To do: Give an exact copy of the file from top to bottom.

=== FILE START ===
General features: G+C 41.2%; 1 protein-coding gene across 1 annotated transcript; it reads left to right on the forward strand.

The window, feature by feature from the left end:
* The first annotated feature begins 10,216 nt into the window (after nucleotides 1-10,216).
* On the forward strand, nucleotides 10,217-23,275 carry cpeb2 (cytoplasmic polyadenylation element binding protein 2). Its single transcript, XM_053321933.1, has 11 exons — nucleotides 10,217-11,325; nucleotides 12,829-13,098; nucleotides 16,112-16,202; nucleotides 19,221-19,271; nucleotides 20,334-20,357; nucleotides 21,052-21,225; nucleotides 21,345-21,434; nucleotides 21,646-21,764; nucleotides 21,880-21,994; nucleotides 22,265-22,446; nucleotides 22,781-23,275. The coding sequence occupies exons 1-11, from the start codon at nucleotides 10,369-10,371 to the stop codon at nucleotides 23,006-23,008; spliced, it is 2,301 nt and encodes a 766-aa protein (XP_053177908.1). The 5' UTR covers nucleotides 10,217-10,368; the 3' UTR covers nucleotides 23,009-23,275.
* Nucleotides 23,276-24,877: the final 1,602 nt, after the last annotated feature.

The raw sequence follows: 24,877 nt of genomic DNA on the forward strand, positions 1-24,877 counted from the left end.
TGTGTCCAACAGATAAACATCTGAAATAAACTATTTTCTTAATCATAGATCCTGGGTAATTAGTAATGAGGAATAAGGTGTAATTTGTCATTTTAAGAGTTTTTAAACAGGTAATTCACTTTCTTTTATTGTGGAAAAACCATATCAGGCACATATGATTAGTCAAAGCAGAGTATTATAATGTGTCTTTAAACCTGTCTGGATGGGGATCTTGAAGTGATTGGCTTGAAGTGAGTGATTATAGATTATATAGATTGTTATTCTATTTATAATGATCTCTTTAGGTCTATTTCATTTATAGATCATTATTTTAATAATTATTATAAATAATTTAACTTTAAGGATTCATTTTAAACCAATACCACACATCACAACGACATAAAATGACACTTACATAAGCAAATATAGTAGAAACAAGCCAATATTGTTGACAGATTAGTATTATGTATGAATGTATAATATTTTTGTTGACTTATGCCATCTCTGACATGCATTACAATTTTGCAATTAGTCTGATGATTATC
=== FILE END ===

General features: G+C 41.2%; 1 protein-coding gene across 1 annotated transcript; it reads left to right on the forward strand.

The window, feature by feature from the left end:
* The first annotated feature begins 10,216 nt into the window (after nucleotides 1-10,216).
* On the forward strand, nucleotides 10,217-23,275 carry cpeb2 (cytoplasmic polyadenylation element binding protein 2). Its single transcript, XM_053321933.1, has 11 exons — nucleotides 10,217-11,325; nucleotides 12,829-13,098; nucleotides 16,112-16,202; nucleotides 19,221-19,271; nucleotides 20,334-20,357; nucleotides 21,052-21,225; nucleotides 21,345-21,434; nucleotides 21,646-21,764; nucleotides 21,880-21,994; nucleotides 22,265-22,446; nucleotides 22,781-23,275. The coding sequence occupies exons 1-11, from the start codon at nucleotides 10,369-10,371 to the stop codon at nucleotides 23,006-23,008; spliced, it is 2,301 nt and encodes a 766-aa protein (XP_053177908.1). The 5' UTR covers nucleotides 10,217-10,368; the 3' UTR covers nucleotides 23,009-23,275.
* Nucleotides 23,276-24,877: the final 1,602 nt, after the last annotated feature.

The raw sequence follows: 24,877 nt of genomic DNA on the forward strand, positions 1-24,877 counted from the left end.
TGTGTCCAACAGATAAACATCTGAAATAAACTATTTTCTTAATCATAGATCCTGGGTAATTAGTAATGAGGAATAAGGTGTAATTTGTCATTTTAAGAGTTTTTAAACAGGTAATTCACTTTCTTTTATTGTGGAAAAACCATATCAGGCACATATGATTAGTCAAAGCAGAGTATTATAATGTGTCTTTAAACCTGTCTGGATGGGGATCTTGAAGTGATTGGCTTGAAGTGAGTGATTATAGATTATATAGATTGTTATTCTATTTATAATGATCTCTTTAGGTCTATTTCATTTATAGATCATTATTTTAATAATTATTATAAATAATTTAACTTTAAGGATTCATTTTAAACCAATACCACACATCACAACGACATAAAATGACACTTACATAAGCAAATATAGTAGAAACAAGCCAATATTGTTGACAGATTAGTATTATGTATGAATGTATAATATTTTTGTTGACTTATGCCATCTCTGACATGCATTACAATTTTGCAATTAGTCTGATGATTATC